10. 10. Benefits of the Safe Harbor <ul><li>Benefits of Implementing the Safe Harbor Framework: </li></ul><ul><ul><li>Predictability and Continuity (all 25 Member States, plus EEA countries, bound by “adequacy” determination) </li></ul></ul><ul><ul><li>Eliminates need for prior approval to begin data transfers </li></ul></ul><ul><ul><li>Flexible privacy regime congenial to U.S. approach </li></ul></ul><ul><ul><li>Simpler/more efficient means of compliance </li></ul></ul>
    11. 11. Who may join the Safe Harbor? <ul><li>What organizations may join Safe Harbor?: </li></ul><ul><ul><li>U.S. Organizations subject to jurisdiction of the Federal Trade Commission with respect to unfair or deceptive acts or practices under Section 5 of the Federal Trade Commission Act or the U.S. Department of Transportation </li></ul></ul><ul><ul><li>Companies that are uncertain as to whether they fall under the jurisdiction of these agencies can seek clarification from the agencies. </li></ul></ul>
    12. 12. Who should join the Safe Harbor? <ul><li>What organizations should join Safe Harbor?: </li></ul><ul><ul><li>Organizations that receive personally identifiable information from EU member states must demonstrate “adequate” privacy protections </li></ul></ul><ul><ul><li>Organizations that have not identified another basis for demonstrating “adequacy” should consider joining Safe Harbor </li></ul></ul>
    13. 13. Compliance & Enforcement <ul><li>How and where will Safe Harbor be enforced?: </li></ul><ul><ul><li>In general, enforcement will take place in the U.S ., in accordance with U.S. law , and will rely, to a great extent, on private sector enforcement . </li></ul></ul><ul><ul><li>Private sector enforcement has three components: verification, dispute resolution, and remedies. </li></ul></ul>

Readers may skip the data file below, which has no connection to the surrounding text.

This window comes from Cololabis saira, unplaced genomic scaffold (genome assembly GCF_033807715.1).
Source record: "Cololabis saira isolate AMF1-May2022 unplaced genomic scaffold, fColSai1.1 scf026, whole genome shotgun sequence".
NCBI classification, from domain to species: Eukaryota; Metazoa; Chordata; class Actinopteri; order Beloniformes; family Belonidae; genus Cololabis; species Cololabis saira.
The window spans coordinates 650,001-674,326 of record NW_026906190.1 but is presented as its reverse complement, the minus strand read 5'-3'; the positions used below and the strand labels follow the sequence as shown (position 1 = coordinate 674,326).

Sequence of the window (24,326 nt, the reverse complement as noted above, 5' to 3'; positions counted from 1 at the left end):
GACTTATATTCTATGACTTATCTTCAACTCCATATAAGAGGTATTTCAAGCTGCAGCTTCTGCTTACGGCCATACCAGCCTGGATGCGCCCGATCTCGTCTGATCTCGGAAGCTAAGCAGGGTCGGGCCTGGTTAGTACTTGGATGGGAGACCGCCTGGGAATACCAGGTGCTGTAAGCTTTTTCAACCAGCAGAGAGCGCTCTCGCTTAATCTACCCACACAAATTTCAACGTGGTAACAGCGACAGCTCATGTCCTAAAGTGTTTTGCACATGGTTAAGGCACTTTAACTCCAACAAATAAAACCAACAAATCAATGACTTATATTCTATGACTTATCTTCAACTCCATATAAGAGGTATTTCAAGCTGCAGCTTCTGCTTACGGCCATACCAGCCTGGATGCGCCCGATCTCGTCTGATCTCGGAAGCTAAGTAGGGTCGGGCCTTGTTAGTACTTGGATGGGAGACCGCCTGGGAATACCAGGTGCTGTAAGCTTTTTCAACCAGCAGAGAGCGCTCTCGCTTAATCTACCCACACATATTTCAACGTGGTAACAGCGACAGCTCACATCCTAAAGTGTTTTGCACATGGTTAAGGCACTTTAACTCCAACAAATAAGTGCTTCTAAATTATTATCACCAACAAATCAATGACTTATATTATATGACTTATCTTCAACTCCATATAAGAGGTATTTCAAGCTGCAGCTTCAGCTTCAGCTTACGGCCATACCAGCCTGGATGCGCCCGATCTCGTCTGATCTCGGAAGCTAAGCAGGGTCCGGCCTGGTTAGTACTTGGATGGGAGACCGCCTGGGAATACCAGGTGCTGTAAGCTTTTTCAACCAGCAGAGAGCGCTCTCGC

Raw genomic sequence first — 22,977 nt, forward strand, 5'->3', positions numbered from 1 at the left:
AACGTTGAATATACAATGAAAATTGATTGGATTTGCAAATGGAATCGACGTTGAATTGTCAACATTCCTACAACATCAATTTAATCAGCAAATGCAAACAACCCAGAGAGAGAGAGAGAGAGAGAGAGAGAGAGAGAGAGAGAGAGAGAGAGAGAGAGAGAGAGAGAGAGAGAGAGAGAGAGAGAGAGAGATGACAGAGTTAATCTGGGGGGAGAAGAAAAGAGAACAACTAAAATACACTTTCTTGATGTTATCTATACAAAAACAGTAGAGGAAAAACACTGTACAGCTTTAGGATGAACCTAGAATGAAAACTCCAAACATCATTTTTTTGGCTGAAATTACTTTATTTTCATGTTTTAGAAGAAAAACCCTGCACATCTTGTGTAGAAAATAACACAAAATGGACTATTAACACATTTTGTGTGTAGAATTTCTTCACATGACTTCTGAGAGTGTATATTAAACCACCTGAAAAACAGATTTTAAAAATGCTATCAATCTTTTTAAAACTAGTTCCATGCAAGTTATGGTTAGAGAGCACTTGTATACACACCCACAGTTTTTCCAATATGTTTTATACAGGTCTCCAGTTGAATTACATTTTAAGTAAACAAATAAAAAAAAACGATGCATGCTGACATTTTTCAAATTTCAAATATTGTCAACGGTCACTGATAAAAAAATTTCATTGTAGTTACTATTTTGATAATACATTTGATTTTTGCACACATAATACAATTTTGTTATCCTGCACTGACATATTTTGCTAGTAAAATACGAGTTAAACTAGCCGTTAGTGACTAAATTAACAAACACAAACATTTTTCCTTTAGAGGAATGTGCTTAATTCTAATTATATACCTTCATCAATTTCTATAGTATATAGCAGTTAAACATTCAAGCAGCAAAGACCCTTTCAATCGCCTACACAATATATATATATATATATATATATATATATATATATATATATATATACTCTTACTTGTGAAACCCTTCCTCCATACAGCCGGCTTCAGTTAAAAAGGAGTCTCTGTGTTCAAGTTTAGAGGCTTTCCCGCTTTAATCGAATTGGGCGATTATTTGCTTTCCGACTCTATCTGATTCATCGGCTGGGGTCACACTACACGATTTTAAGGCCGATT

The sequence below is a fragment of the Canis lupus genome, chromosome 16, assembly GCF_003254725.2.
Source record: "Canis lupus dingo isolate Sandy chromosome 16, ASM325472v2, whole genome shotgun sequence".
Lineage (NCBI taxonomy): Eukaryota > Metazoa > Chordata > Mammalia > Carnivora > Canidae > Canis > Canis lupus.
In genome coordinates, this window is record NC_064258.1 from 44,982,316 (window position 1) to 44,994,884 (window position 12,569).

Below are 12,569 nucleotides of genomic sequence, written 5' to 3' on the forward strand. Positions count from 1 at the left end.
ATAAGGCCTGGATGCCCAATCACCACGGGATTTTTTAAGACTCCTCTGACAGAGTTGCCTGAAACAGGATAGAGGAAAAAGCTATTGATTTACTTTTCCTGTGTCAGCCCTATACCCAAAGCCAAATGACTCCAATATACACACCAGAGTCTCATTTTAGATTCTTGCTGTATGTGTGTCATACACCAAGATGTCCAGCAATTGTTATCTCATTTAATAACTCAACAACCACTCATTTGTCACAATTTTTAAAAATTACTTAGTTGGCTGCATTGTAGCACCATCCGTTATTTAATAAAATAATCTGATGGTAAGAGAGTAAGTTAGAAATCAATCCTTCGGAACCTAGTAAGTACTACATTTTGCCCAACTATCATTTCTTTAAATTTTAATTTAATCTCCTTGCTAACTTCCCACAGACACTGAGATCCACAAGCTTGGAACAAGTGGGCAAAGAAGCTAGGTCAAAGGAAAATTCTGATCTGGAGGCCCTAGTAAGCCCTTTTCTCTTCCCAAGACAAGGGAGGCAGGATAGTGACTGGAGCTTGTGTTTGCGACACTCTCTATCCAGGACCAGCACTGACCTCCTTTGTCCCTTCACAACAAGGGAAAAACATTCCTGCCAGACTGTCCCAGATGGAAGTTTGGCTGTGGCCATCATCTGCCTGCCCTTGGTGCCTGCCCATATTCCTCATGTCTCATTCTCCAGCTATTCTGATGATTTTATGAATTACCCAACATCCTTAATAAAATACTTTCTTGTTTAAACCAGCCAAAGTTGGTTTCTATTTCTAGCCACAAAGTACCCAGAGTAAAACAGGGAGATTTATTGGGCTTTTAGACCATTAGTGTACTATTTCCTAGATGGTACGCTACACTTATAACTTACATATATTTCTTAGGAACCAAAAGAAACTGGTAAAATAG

14. 14. Compliance & Enforcement <ul><li>Failure to comply with Safe Harbor requirements: </li></ul><ul><ul><li>If an organization persistently fails to comply with Safe Harbor requirements, it is no longer entitled to Safe Harbor benefits. </li></ul></ul><ul><ul><li>Independent recourse mechanisms are required to notify DoC of such facts. Safe Harbor list will indicate failure to comply. </li></ul></ul><ul><ul><li>Failure to comply may also result in an enforcement action by the FTC or DoT. </li></ul></ul>
    15. 15. The Safe Harbor Principles <ul><li>An organization entering the Safe Harbor must adhere to seven privacy principles: </li></ul><ul><li>Notice </li></ul><ul><li>Choice </li></ul><ul><li>Onward Transfer </li></ul><ul><li>Security </li></ul><ul><li>Data integrity </li></ul><ul><li>Access </li></ul><ul><li>Enforcement </li></ul>
    16. 16. The Safe Harbor Principles <ul><li>(7) Enforcement : Organizations must have the following enforcement mechanisms in place: </li></ul><ul><ul><li>follow-up procedures for verifying that safe harbor policies and mechanisms have been implemented </li></ul></ul><ul><ul><li>readily available and affordable independent recourse mechanisms to investigate and resolve complaints brought by individuals </li></ul></ul><ul><ul><li>obligations to remedy problems arising out of a failure by the organization to comply with the principles </li></ul></ul>
    17. 17. The Safe Harbor Principles <ul><li>Verification : </li></ul><ul><ul><li>An organization may use a self-assessment (in-house) or an outside/third-party assessment program. </li></ul></ul><ul><ul><li>Under self-assessment, a statement verifying the assessment should be signed by a corporate officer or other authorized representative at least once a year. </li></ul></ul><ul><ul><li>Under outside assessment, a verification statement should be signed either by the reviewer or by the corporate officer/authorized representative at least once a year. </li></ul></ul>